Security News This Week: Ring Is in a Standoff With Hackers

What is more controversial? Compared to a popular surveillance camera manufacturer that has one. Uneasily comfortable Relations With the American police? When ransomware hackers claimed to have breached the company — Amazon-owned camera maker Ring — stole its data, Ring responded by denying the breach.

But we’ll get to that.

Five years ago, police in the Netherlands caught members of Russia’s GRU military intelligence red-handed when they tried to hack into the Organization for the Prohibition of Chemical Weapons in The Hague. The team parked a rental car outside the organization’s building and hid a Wi-Fi snooping antenna in its trunk. Inside the GRU group was Evgenii Serebriakov, who was caught with more Wi-Fi hacking tools in his backpack.

Since then, surprisingly, Serebriakov has only increased in status. this week, Western intelligence sources told WIRED that Serebriakov is now the new leader of one of the world’s most aggressive hacking units. Serebryakov takes over Sandorum, who is responsible for something. The Worst Cyber ​​Attacks in HistoryIn the spring of 2022. Experts say his promotion to a senior role shows how small the pool of skilled nation-state hackers is and demonstrates Serebryakov’s value to Russia.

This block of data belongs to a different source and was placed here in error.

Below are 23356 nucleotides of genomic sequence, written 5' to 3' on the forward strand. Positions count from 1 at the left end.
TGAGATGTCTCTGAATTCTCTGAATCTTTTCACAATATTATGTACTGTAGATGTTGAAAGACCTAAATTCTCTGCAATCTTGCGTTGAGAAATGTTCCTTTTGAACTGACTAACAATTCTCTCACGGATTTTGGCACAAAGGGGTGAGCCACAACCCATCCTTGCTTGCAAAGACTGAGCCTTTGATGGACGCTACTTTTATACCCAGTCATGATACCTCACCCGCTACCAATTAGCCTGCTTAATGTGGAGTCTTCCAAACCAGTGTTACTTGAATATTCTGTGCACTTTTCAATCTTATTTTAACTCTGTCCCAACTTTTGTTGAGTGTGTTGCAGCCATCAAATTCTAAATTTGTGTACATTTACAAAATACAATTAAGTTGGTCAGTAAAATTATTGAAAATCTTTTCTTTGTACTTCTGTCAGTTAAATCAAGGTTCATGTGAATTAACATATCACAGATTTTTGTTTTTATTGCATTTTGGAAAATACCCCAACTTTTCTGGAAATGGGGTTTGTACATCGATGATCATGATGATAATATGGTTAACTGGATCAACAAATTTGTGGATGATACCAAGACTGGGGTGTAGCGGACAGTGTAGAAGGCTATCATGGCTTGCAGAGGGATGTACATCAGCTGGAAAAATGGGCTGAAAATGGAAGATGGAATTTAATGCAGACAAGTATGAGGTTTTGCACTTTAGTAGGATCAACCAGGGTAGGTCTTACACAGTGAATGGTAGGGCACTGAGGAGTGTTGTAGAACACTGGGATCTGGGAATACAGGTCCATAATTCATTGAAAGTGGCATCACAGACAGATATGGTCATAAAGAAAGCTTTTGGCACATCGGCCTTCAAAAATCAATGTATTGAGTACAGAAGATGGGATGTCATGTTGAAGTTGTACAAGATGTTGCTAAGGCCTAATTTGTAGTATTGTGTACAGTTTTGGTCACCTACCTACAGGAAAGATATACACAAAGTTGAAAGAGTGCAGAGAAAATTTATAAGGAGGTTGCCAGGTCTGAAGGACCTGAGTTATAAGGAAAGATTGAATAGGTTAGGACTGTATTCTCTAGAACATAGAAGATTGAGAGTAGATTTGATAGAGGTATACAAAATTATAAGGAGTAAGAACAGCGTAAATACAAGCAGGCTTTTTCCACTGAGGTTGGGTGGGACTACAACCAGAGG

Nowhere on the Internet is free of threats—and that includes LinkedIn. This week we looked at how spies, scammers and hackers from Iran, North Korea, Russia and China are using professional networks. Access scout and intelligence targets., in addition, LinkedIn suffers from thousands of suspicious accounts. Removed Hundreds from WIRED’s profile when we reported them,